Kids' RightsMichael Olesker, in ''Sounds of '92: breaking...


March 15, 1992

Kids' Rights

Michael Olesker, in ''Sounds of '92: breaking glass on Paca Street,'' quotes ex-Mayor Du Burns who with others watched two teen-agers fling empty bottles around parked cars, saying, ''When I was a kid, some adult would have jerked me up in a minute . . . .''

Under today's Maryland Juvenile Code, such ''jerking'' or ''grabbing'' constitutes an assault, a serious crime that can get the participating adult in lots of trouble.

The police arriving on the scene can charge the adult assaulting the child. The parents of the aggrieved kids can swear out a warrant of arrest against anyone ''assaulting'' their precious children.

''In America,'' said the judge who found me guilty of just such ''grabbing'' of a 10-year old hoodlum, ''no one is allowed to touch our kids. Not even say mean and nasty things to them.''

I paid my fine and was instructed to call the police the next time. If they do not come, hope and pray it is not your property being damaged.

In America, kids have certain constitutional rights not granted adults. Not to be touched or hollered at, and maintenance of confidentiality, are just two.

These rights cannot be taken away or violated until they reach adulthood, age 16 or 18, depending on the judge. At that time,

any previous bad record is permanently erased.

Frank Novak


Equal Time

There are many interpretations one could render for the most voluminous story I have ever seen about a murder suspect. I refer to the article ''A deliberate descent'' on March 1.

No doubt the staff writers sought and received permission for such an enormous undertaking from a very major source in The Sun hierarchy.

In the interest of balanced reporting, I ask for another article of equal length reflecting on the the background of the victims and the grief and deprivation of the spouse and children.

It would be well to cover also the inadequacies and loopholes in the law. Pointing out the incompetence of those who enact them. Flaws in the penal system which allow first offenders to be mingled with the hard-time, many-time losers who only serve as their teachers when they are released back onto our streets.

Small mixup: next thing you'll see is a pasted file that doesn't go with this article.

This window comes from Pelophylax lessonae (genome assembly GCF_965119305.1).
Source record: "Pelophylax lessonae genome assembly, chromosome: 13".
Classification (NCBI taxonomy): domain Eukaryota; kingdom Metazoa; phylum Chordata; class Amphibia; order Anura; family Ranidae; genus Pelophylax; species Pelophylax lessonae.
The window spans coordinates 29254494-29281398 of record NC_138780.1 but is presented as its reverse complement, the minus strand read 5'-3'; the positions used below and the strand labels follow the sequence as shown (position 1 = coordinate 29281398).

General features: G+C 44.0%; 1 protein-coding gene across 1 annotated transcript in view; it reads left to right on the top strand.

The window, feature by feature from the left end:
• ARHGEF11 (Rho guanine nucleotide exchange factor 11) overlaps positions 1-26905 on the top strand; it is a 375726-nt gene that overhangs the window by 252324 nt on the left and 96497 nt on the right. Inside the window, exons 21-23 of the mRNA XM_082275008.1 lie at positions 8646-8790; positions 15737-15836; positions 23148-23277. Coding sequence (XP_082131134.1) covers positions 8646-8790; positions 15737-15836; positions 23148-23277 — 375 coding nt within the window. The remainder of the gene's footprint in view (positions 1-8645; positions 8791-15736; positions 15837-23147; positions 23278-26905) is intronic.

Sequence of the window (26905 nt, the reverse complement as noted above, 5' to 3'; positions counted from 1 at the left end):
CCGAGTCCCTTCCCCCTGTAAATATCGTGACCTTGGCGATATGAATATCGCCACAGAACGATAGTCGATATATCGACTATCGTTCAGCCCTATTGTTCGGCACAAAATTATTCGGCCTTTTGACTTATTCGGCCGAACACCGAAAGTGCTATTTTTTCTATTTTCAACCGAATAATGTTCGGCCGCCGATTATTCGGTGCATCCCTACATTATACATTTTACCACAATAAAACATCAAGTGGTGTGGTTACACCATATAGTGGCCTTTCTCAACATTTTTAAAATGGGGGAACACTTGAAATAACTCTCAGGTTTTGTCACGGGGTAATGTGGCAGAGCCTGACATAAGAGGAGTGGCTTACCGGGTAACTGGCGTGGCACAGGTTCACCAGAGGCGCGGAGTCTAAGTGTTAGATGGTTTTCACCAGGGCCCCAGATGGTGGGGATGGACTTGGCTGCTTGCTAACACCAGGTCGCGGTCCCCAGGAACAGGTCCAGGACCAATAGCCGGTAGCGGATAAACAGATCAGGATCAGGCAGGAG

Surely this side of the equation deserves, nay demands, equal effort, equal time and expense, equal compassion.

James T. Cavey


Clients' Fund

The Feb. 23 Sunday Sun article about Fred Kolodner referred to the Clients' Security Trust Fund as ''a Maryland agency formed to reimburse the victims of legal malpractice.'' This implies that we are a state agency using public tax monies, which is not correct.

We were formed in 1965 by the voluntary action of Maryland lawyers, and are supported entirely by an annual assessment of $20 paid by each Maryland lawyer. No public funds and no tax monies are involved.

Second, your article was wrong in stating that we pay legal malpractice claims. We do not. We pay only theft claims, where it is proved that a Maryland lawyer has stolen money or property from his client and the client is unable to recover his loss from any other source.

The fund has been in operation 25 full years as of June 30, 1991, plus the current fiscal year which began last July 1. In that period, we have paid 335 claims totaling approximately $2,213,500. These numbers include the Kolodner claims.

Victor H. Laws


The writer is chairman of the trustees of the Clients' Security Trust Fund of the Bar of Maryland.

Code to Live

Richard Rodriguez writing from Los Angeles (Perspective, Feb. 23), tells us Cardinal Roger Mahony proposes a new code for movies and television, the influences of which he deplores.

What we need is to return to a code for our lives. The Ten Commandments and, more simply, the Golden Rule come to mind.

Beatrice Badders


Yes, It Is

''Is This Any Way to Pick Presidential Candidates?'' questioned Theo Lippman Jr. (Perspective, March 8), as he attempted to demonstrate that our presidential primary system is too great an ordeal for the candidates.

Yes, Mr. Lippman, we want primaries rather than back-room decisions. Democracy is not a spectator sport. We want to be directly involved in electing our president. We want to see the candidates present their positions on key issues that will affect our future such as health care reform, tax policy and civil rights. We want to watch how they defend those positions when they are challenged.

And, yes, we need to know how the candidates will respond when they feel exhausted, when they've just flown across the country at the end of a busy day. A candidate who runs an open, straightforward, issue-oriented campaign can be expected to become an accessible, forthright and thoughtful president.

Patty Pollard


The writer is president of the League of Women Voters of Maryland.

Federal Triangle Balanced

A few facts would give your readers a more balanced view of the Federal Triangle Project than was provided in the Feb. 13 article, ''Federal 'white elephant' goes up.''

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